During this post we will discuss how to identify the long running queries in your database. Let’s say in your production you have come across the situation where queries are eating up Compute resources. There are the queries which are being executed for more than 5 minutes in your production. We need to verify these queries and cancel or abort them if required. so often a slow query is the symptom of a mistake in the way the query is written.
Sometimes knowingly or unknowingly, developer has issued the wrong query by mistake. Query runs by developer forming the cartesian product however, it is the result of an erroneous join condition. An extreme case is if the join condition is missing completely. In that case, the number of rows produced will be equal to the product of the number of rows on both sides.. This results into the Long running queries. When Snowflake warehouse cannot fit an operation in memory, it starts spilling (storing) data first to the local disk of a warehouse node, If the local disk space is not suffice, the spill data is then saved to remote disks. These operations are slower than memory access and can slow down query execution a lot.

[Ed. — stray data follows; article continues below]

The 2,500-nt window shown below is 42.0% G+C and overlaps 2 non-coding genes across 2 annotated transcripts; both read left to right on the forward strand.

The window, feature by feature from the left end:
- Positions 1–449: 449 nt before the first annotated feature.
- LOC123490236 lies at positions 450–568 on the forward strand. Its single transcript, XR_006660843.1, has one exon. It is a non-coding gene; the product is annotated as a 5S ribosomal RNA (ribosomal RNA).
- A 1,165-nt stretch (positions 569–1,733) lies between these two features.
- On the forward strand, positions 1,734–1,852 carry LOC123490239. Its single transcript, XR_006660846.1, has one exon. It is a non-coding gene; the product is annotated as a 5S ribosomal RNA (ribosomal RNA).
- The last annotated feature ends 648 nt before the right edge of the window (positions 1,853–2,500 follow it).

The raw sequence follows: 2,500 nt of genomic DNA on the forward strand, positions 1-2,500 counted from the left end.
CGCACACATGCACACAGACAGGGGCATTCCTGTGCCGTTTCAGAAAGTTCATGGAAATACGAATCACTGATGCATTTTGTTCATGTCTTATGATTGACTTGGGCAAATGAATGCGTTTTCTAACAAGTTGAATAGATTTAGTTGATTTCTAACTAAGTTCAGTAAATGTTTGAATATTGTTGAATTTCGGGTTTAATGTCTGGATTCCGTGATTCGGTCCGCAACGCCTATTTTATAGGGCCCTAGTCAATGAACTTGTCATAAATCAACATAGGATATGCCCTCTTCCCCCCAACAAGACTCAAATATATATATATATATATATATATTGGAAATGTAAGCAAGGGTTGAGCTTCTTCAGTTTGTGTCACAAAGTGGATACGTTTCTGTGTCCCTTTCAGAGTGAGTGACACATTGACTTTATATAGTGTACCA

We will use the QUERY_HISTORY functions to view the query history information. The QUERY_HISTORY family of table functions can be used to query Snowflake query history along various dimensions:
select * from table(information_schema.query_history()) order by start_time;
Say we have below two tables and user has executed the below query:
INVOICE : 30 Million
CAMP : 30 Million
select * from INVOICE ,CAMP ;
Here we can see there is join missing on these tables and the query has been running since last 10 mins.
Following query has been use to identify long runner. Her we are having benchmark of 5 minutes. The Query which is older than 5 minutes will be track and will fetch the query id.
user_name, warehouse_name,start_time, datediff(minutes, start_time, current_timestamp) as total_time
from table(snowflake.information_schema.query_history(end_time_range_start=>dateadd(minutes, -5, current_timestamp())))
(EXECUTION_STATUS <> 'SUCCESS' and EXECUTION_STATUS not like 'FAILED%')
and start_time < dateadd(second, -300, current_timestamp())
order by start_time;
Later on we can cancel this query using SYSTEM$CANCEL_QUERY.